2.  The cross tells me my heavenly Father is trustworthy.  Isn’t it wonderful to know that when someone says something to you, you can depend on the information they have given you.  In Genesis 3: 15, God made a promise to Adam and Eve that although the worst had happened and the stain of sin had ruined what God called perfect, God had a plan in place that would make everything “recreated” again.  Down through the years, God’s children like Abraham and Sarah, Noah and his wife, Deborah and Barak, Rahab the harlot, and a myriad of others, believed and trusted that as Rahab so beautifully expressed, “I know God.  He is the God of heaven and earth.  And He can be trusted.”  The cross confirms the belief of so many of God’s children who have chosen to stake their claim on the word of a trustworthy God.

3.  The cross tells me my heavenly Father is merciful.  God didn’t have to forgive His children for their blatant disobedience.  He didn’t have to make a way of escape.  He could have left us to our own designs, but He didn’t.  The Psalmist David, who was on the receiving end of God’s unlimited mercy wrote these words as he began to understand what his Father was really like: “But You, O Lord, are a God merciful and gracious, slow to anger and abounding in mercy and loving – kindness and truth” (Psalm 86: 15).  In the words of Chris Bowater, “Your mercy covers me in love.  Your life adorns and beautifies, I stand complete in You.”

4.  The cross tells me my heavenly Father is love.  In an evening meeting with the Pharisee, Nicodemus, as Jesus tried to explain what God was like to this man, struggling to figure out what was truth, Jesus spoke these unforgettable words recorded by the Apostle John: “For God so loved and dearly prized the world that He even gave up His only begotten Son, so that whoever believes in Him shall not perish but have everlasting life” (John 3: 16).  The operative word here is “gave,” or as the Greek translation says, “bestowed.”  The Son was God’s gift of love.  Not the mercenary act of an angry God demanding payment – but a gift bestowed upon us by a loving Father who understood that we could never lift ourselves out of the pit of destruction we got ourselves into, no matter how hard we try.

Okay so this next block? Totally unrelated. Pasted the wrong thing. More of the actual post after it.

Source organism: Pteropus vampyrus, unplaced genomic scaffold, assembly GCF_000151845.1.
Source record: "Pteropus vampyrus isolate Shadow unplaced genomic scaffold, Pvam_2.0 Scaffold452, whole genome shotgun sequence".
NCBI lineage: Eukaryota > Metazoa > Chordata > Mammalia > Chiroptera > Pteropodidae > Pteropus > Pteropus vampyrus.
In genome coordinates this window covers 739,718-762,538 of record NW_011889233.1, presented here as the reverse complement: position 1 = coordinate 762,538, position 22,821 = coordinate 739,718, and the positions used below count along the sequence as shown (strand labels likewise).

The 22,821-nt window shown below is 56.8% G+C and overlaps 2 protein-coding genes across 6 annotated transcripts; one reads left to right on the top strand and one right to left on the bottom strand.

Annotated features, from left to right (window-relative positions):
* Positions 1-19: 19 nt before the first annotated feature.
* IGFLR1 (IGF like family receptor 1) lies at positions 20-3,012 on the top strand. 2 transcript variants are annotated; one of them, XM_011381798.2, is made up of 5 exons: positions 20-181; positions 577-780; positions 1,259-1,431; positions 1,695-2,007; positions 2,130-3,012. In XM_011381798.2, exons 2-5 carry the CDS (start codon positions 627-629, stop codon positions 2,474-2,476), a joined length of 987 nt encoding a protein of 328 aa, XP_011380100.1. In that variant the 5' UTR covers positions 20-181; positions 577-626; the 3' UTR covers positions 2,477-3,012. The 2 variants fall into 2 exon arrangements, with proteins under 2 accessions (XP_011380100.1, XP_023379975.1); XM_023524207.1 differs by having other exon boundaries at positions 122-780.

This day and everyday, with gratitude, let us lift our voices in rejoicing that the cross is God’s evidence of the essence of who He is -- truthful, trustworthy, merciful and loving.  And this is a God I not only want to get to know better every day of my life, but my Father, who I want to spend eternity with.

“O God, my heart is fixed, steadfast…for Your mercy and loving-kindness are great and high as the heavens!  Your truth and faithfulness reach to the skies.” 
Psalm 108: 1, 4

“O Love that will not let me go, 
I rest my weary soul in Thee, 
I give Thee back the life I owe, 
That in thine ocean depths its flow 
May richer, fuller be.” 
George Matteson


As I was preparing the devotionals for this past week, I read a poem, written by Nancy Thomas, an American Quaker missionary who served with her husband and their family among the Aymara Indians of Bolivia.  Her words deeply moved me as I pray they will you, too.  They express, so poignantly, the nature of a Father who would do everything possible to restore His relationship with each one of His children.

Hard God

“Candles and rose light 
through cathedral glass  
poorly define him. 
No gentle picker of pale 
violets in grass. 
No wandering shepherd 
breathing wisdom and hymns 
in shaded vale. 
Let it pass.  
I serve a hard God. 
Liken him to a raging fire. 
Remember him 
forcing Pharaoh higher 
to cliff’s edge, 
then to churning sea; 
see him swallowing Korah 
in an extemporaneous tomb; 
recall his intended pyre 
to be built 
from his erring 
but chosen sons, 
quenched only by Moses’ plea. 
I serve a hard God. 
He walks a stern path 
through the earth. 
His voice roars 
in thunder, 
giving birth 
to terror; 
oceans leap 
in his wake 
waves are hurled 
mountains quake— 
desolations are his footprints 
in the world. 
He is hard 
and his way was stone, 
touch and free 
from gentility 
like nails 
driven through bone 
and splintered to a tree. 
He thunders and kills 
from below, in, above; 
he consumes all dross. 
He is stern 
like love 
and hard 
like a cross.” 
Nancy Thomas 
20th Century

“Love so amazing, so divine, demands my soul, my life, my all.” 
Isaac Watts

Your friend, 
Dorothy Valcarcel, Author 
When A Woman Meets Jesus
Available May 2009 

For more from Dorothy, please visit